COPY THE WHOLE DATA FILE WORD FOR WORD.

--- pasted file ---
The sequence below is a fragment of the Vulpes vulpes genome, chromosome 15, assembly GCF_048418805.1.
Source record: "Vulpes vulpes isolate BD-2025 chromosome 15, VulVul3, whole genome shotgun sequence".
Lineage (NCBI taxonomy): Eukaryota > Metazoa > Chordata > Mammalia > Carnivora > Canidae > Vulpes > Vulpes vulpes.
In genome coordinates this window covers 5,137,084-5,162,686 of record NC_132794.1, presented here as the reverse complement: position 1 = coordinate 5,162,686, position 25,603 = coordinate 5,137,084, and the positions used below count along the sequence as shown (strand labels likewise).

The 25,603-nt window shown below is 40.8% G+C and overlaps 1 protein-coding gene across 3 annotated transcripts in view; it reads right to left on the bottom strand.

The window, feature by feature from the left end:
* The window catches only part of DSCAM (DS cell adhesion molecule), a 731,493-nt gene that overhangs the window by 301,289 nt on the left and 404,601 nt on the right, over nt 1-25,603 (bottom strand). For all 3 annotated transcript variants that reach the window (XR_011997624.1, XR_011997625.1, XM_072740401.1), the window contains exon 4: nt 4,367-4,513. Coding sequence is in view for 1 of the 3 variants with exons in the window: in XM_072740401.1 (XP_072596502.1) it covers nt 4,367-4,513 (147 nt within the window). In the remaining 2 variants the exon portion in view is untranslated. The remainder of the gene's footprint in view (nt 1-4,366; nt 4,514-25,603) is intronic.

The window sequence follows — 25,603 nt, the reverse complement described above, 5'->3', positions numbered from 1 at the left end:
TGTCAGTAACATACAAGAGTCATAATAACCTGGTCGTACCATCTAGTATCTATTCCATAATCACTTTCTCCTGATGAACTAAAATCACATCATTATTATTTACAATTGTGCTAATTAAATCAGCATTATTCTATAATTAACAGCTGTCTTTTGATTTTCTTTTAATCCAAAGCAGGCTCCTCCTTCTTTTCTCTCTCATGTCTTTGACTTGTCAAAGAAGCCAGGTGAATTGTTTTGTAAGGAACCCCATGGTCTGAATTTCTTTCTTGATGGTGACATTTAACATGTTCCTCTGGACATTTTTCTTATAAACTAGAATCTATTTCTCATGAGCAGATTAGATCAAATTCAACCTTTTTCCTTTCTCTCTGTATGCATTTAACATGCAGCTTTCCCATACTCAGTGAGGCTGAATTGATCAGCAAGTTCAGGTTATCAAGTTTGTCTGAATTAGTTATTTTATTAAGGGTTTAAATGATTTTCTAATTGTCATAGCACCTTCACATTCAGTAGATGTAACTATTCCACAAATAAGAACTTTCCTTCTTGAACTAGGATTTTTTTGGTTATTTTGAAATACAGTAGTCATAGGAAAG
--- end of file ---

The sequence below is a fragment of the Vulpes vulpes genome, chromosome 15, assembly GCF_048418805.1.
Source record: "Vulpes vulpes isolate BD-2025 chromosome 15, VulVul3, whole genome shotgun sequence".
Lineage (NCBI taxonomy): Eukaryota > Metazoa > Chordata > Mammalia > Carnivora > Canidae > Vulpes > Vulpes vulpes.
In genome coordinates this window covers 5,137,084-5,162,686 of record NC_132794.1, presented here as the reverse complement: position 1 = coordinate 5,162,686, position 25,603 = coordinate 5,137,084, and the positions used below count along the sequence as shown (strand labels likewise).

The 25,603-nt window shown below is 40.8% G+C and overlaps 1 protein-coding gene across 3 annotated transcripts in view; it reads right to left on the bottom strand.

The window, feature by feature from the left end:
* The window catches only part of DSCAM (DS cell adhesion molecule), a 731,493-nt gene that overhangs the window by 301,289 nt on the left and 404,601 nt on the right, over nt 1-25,603 (bottom strand). For all 3 annotated transcript variants that reach the window (XR_011997624.1, XR_011997625.1, XM_072740401.1), the window contains exon 4: nt 4,367-4,513. Coding sequence is in view for 1 of the 3 variants with exons in the window: in XM_072740401.1 (XP_072596502.1) it covers nt 4,367-4,513 (147 nt within the window). In the remaining 2 variants the exon portion in view is untranslated. The remainder of the gene's footprint in view (nt 1-4,366; nt 4,514-25,603) is intronic.

The window sequence follows — 25,603 nt, the reverse complement described above, 5'->3', positions numbered from 1 at the left end:
TGTCAGTAACATACAAGAGTCATAATAACCTGGTCGTACCATCTAGTATCTATTCCATAATCACTTTCTCCTGATGAACTAAAATCACATCATTATTATTTACAATTGTGCTAATTAAATCAGCATTATTCTATAATTAACAGCTGTCTTTTGATTTTCTTTTAATCCAAAGCAGGCTCCTCCTTCTTTTCTCTCTCATGTCTTTGACTTGTCAAAGAAGCCAGGTGAATTGTTTTGTAAGGAACCCCATGGTCTGAATTTCTTTCTTGATGGTGACATTTAACATGTTCCTCTGGACATTTTTCTTATAAACTAGAATCTATTTCTCATGAGCAGATTAGATCAAATTCAACCTTTTTCCTTTCTCTCTGTATGCATTTAACATGCAGCTTTCCCATACTCAGTGAGGCTGAATTGATCAGCAAGTTCAGGTTATCAAGTTTGTCTGAATTAGTTATTTTATTAAGGGTTTAAATGATTTTCTAATTGTCATAGCACCTTCACATTCAGTAGATGTAACTATTCCACAAATAAGAACTTTCCTTCTTGAACTAGGATTTTTTTGGTTATTTTGAAATACAGTAGTCATAGGAAAG